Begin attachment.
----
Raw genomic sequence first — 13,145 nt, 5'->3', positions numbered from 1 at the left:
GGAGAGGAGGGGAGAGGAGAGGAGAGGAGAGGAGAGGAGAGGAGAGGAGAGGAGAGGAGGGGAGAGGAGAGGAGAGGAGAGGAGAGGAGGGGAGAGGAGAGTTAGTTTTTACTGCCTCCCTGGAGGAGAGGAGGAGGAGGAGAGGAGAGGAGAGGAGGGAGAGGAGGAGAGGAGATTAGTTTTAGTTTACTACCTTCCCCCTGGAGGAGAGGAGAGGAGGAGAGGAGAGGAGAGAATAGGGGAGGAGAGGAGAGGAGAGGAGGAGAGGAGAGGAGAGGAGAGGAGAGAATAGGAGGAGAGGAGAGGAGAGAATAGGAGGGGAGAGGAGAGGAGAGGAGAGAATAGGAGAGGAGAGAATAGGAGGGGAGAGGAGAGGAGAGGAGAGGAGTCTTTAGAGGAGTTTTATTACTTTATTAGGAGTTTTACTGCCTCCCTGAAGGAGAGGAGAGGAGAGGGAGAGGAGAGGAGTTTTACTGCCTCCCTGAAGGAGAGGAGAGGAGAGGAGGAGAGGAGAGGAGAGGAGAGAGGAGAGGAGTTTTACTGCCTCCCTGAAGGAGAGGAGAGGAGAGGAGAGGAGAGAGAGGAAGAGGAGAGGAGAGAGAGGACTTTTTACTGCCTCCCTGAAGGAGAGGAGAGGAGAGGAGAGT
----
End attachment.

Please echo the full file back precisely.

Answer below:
Raw genomic sequence first — 13,145 nt, 5'->3', positions numbered from 1 at the left:
GGAGAGGAGGGGAGAGGAGAGGAGAGGAGAGGAGAGGAGAGGAGAGGAGAGGAGAGGAGGGGAGAGGAGAGGAGAGGAGAGGAGAGGAGGGGAGAGGAGAGTTAGTTTTTACTGCCTCCCTGGAGGAGAGGAGGAGGAGGAGAGGAGAGGAGAGGAGGGAGAGGAGGAGAGGAGATTAGTTTTAGTTTACTACCTTCCCCCTGGAGGAGAGGAGAGGAGGAGAGGAGAGGAGAGAATAGGGGAGGAGAGGAGAGGAGAGGAGGAGAGGAGAGGAGAGGAGAGGAGAGAATAGGAGGAGAGGAGAGGAGAGAATAGGAGGGGAGAGGAGAGGAGAGGAGAGAATAGGAGAGGAGAGAATAGGAGGGGAGAGGAGAGGAGAGGAGAGGAGTCTTTAGAGGAGTTTTATTACTTTATTAGGAGTTTTACTGCCTCCCTGAAGGAGAGGAGAGGAGAGGGAGAGGAGAGGAGTTTTACTGCCTCCCTGAAGGAGAGGAGAGGAGAGGAGGAGAGGAGAGGAGAGGAGAGAGGAGAGGAGTTTTACTGCCTCCCTGAAGGAGAGGAGAGGAGAGGAGAGGAGAGAGAGGAAGAGGAGAGGAGAGAGAGGACTTTTTACTGCCTCCCTGAAGGAGAGGAGAGGAGAGGAGAGT